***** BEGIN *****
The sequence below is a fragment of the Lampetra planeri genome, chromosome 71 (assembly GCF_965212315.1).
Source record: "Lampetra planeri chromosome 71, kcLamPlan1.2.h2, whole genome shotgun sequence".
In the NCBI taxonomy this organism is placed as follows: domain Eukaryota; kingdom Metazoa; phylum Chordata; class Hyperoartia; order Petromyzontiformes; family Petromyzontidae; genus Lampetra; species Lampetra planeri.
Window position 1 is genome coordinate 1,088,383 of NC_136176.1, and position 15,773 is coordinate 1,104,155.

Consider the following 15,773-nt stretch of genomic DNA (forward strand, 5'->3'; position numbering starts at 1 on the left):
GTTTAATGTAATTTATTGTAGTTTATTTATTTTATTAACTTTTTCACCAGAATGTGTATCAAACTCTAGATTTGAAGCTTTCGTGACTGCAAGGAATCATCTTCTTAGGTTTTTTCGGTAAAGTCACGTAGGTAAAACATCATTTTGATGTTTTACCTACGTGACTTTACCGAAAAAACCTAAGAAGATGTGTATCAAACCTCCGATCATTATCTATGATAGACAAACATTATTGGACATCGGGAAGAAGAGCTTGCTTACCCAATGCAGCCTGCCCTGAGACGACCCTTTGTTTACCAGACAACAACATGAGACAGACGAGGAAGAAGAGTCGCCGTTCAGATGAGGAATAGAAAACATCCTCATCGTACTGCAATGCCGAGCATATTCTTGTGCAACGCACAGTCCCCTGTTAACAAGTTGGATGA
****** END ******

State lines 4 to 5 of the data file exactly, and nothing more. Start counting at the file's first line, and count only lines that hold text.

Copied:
Window position 1 is genome coordinate 1,088,383 of NC_136176.1, and position 15,773 is coordinate 1,104,155.

Consider the following 15,773-nt stretch of genomic DNA (forward strand, 5'->3'; position numbering starts at 1 on the left):